Thought Leadership

ICON 2020 Preview: Pulitzer Prize-Winning Science Writer Laurie Garrett on COVID-19’s Future

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It’s an unexpectedly busy morning for Laurie Garrett, a Pulitzer Prize-winning science writer and author. At the time of this scheduled interview with PRsay on Oct. 2, news was breaking that President Donald Trump and First Lady Melania Trump had tested positive for COVID-19.

“I have eight interviews booked,” said the New York-based Garrett, who has long been in demand as a source for other writers and reporters. A journalist herself, she is the only writer to have received the profession’s “Three P’s”: The Peabody Award for excellence in broadcast and digital media, the George Polk Award to honor achievement in journalism (which she has received twice) and the Pulitzer Prize.

Garrett is author of the books “The Coming Plague: Newly Emerging Diseases in a World Out of Balance,” “Betrayal of Trust: The Collapse of Global Public Health” and “I Heard the Sirens Scream: How Americans Responded to the 9/11 and Anthrax Attacks.”

In her Oct. 29 virtual keynote speech during PRSA’s annual conference — “Strategic Communications: Navigating a World Disrupted” — Garrett will discuss what the science community knows about COVID-19 and how PR professionals can communicate factual information in a chaotic media environment.

Do you see any certainty about COVID-19’s future?

We’re going to have a continued global threat of COVID-19 for at least another two years. I said back in February that it would be a minimum 36 months of a hard-fought battle with the virus. I now think that was overly optimistic.

We won’t have a vaccine available to the world until at least 2023, possibly 2024, at the current pace of development. Unfortunately, most governments are [adopting] nationalistic positions about vaccines and treatment. So, they will get their own industries to come up with something that can be used in their country but not anywhere else. And that defeats all attempts to conquer this virus because the virus doesn’t know that it has crossed the border between Germany and France or between China and Vietnam.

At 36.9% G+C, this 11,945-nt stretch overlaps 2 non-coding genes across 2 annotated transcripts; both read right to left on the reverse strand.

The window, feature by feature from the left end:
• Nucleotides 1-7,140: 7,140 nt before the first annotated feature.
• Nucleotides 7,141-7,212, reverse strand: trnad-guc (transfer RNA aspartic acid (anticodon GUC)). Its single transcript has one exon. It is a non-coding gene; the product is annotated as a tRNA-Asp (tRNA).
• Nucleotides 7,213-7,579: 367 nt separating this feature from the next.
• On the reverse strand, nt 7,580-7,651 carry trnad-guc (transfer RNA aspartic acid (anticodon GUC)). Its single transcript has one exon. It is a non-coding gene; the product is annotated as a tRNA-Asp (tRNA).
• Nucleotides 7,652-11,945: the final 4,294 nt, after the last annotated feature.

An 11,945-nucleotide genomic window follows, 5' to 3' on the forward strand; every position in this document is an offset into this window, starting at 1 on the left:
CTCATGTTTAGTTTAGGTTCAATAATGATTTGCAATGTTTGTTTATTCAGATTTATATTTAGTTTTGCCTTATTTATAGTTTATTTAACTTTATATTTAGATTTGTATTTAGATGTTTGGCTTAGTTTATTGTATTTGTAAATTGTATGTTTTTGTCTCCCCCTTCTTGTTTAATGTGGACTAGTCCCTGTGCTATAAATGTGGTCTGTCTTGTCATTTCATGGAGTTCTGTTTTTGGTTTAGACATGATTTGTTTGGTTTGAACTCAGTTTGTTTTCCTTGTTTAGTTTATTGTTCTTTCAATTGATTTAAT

Using a nationalistic approach to conquering this disease will inevitably fail. You may get the viral reach for a country way down, to a Finland or New Zealand level, and feel comfortable that you can [reopen] restaurants and movie theaters, but the virus will always lurk on the other side of your borders. And, to the degree that you open up to tourists or business travelers, you may see the virus coming back again and again.

How do you see this pandemic ending?

We may have a [vaccine] that comes out of the pipeline, appears safe and garners approval from an agency like the FDA sometime in the middle of 2021. There may also be sufficient quantity of it manufactured to be put into widespread use in key parts of the United States by the summer of 2021. In certain parts of the United States, people can then return to certain kinds of activities, such as going to the movies, that otherwise are too dangerous now.

But having said all that, there are a lot of caveats. The front-running vaccines so far are not showing a level of efficacy in the 85-95 percentiles, which is what we need if we’re going to stop the virus. Most of them may require a booster.

What are some of the challenges of a two-shot system for the vaccine, and what role will communication play in that process?

We don’t have a good infrastructure for mass immunization of adults. Who’s had their first shot? Who needs to come back for their booster? And we don’t really have a good way of doing that for adults. We’re very good at it for children because of their pediatric schedules.

How does this pandemic messaging compare to that of health crises in more recent years?

The majority of the American people knew what was going on with H1N1 flu in 2009 when it erupted in New York and Mexico, and they knew when there was a vaccine [and] whether or not to take it and so on. During the Ebola [outbreak] in 2014, we had a centralized repository of information [from] the CDC. America got a clear message that Ebola is a terrible virus but, no, it’s not going to come sweeping over America. [But in recent years,] we have seen a striking increase in anti-vaccine conspiracy stuff all over the world.

I think everybody has to realize that the whole game is going to change after the election. The nature of the messaging, the nature of the strategy, the nature of what’s being asked of the American people, the stock market response — all of that will change after the election, regardless of who wins.

What else can attendees expect to hear from your talk during ICON 2020?

Other than trying to lay out what we know about the science of this crisis and what the key points are to message, I’m not going to be sure about what I’m saying until probably a couple of days before the speech because of the pace at which things are developing and changing.

John Elsasser is PRSA’s director of publications. He joined PRSA in 1994.

Photo credit: blue planet studio

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John Elsasser

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